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Tribal Affairs
Roughly six months ago, the federal government officially recognized the Little Shell Tribe of Chippewa Indians as a sovereign nation. It was national news then. But what does it mean now for the members and descendants of Little Shell?Nine students from the University of Montana School of Journalism spent a semester reporting on the impact of recognition on what has long been considered Montana’s “landless tribe.” The resulting student-produced series, "Project Little Shell," comprises the Native News Honors Project. It’s funded in part by the Greater Montana Foundation.

Little Shell Portraits: Iko’tsimiskimaki 'Ekoo' Beck

Iko’tsimiskimaki “Ekoo” Beck
Victor Yvellez/Yellowstone Public Radio
Iko’tsimiskimaki “Ekoo” Beck";s:3:

After the Little Shell Tribe of Chippewa Indians gained federal recognition six months ago, students from the University of Montana School of Journalism talked at length with tribal members about what that means to them.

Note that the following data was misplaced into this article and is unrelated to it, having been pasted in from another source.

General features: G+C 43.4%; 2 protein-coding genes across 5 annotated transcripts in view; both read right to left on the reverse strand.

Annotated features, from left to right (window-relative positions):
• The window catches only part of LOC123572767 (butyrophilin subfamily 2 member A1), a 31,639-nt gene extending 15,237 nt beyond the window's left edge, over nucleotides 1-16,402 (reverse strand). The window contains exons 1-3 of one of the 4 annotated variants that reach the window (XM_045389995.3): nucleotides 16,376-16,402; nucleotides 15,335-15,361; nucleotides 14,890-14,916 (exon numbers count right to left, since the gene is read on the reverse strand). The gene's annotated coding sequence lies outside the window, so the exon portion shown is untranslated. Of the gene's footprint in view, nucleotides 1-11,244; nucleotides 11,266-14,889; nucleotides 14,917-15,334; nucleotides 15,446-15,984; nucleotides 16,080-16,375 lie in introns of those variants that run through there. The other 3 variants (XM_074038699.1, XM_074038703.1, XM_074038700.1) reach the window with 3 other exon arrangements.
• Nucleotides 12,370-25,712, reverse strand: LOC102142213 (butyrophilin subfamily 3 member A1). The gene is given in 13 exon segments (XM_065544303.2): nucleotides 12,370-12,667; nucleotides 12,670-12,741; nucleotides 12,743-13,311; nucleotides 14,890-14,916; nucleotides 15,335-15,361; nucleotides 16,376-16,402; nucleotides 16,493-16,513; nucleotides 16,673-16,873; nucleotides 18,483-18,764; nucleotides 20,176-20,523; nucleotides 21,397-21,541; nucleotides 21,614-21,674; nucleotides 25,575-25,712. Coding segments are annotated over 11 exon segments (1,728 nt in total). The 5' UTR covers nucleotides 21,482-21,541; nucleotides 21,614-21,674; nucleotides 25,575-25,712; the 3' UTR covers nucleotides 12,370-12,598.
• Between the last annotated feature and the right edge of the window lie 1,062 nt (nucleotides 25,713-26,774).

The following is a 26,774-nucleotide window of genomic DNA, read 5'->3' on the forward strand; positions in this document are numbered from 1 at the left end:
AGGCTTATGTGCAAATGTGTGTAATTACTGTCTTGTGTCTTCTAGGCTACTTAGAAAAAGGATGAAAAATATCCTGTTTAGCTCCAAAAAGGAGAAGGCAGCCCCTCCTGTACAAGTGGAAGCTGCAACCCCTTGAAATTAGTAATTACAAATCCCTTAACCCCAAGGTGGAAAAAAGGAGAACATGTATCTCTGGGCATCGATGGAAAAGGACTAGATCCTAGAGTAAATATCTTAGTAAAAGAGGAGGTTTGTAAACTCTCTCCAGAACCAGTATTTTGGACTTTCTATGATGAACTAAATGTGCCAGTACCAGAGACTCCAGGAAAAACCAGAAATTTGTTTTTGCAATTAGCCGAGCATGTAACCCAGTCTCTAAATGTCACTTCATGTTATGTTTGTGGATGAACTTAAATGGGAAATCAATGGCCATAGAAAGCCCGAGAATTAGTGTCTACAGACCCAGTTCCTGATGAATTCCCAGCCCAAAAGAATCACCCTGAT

In this story, reporter Victor Yvellez spoke with Iko’tsimiskimaki “Ekoo” Beck, who is in the process of disenrolling Blackfeet to join the recently recognized Little Shell Tribe of Chippewa Indians. 

Beck often travels from her home in Missoula to visit her family in and near Browning, Montana, on the Blackfeet Reservation. Here, she talks about that drive and the thoughts she has about tribal identity.

This story is funded in part by the Greater Montana Foundation.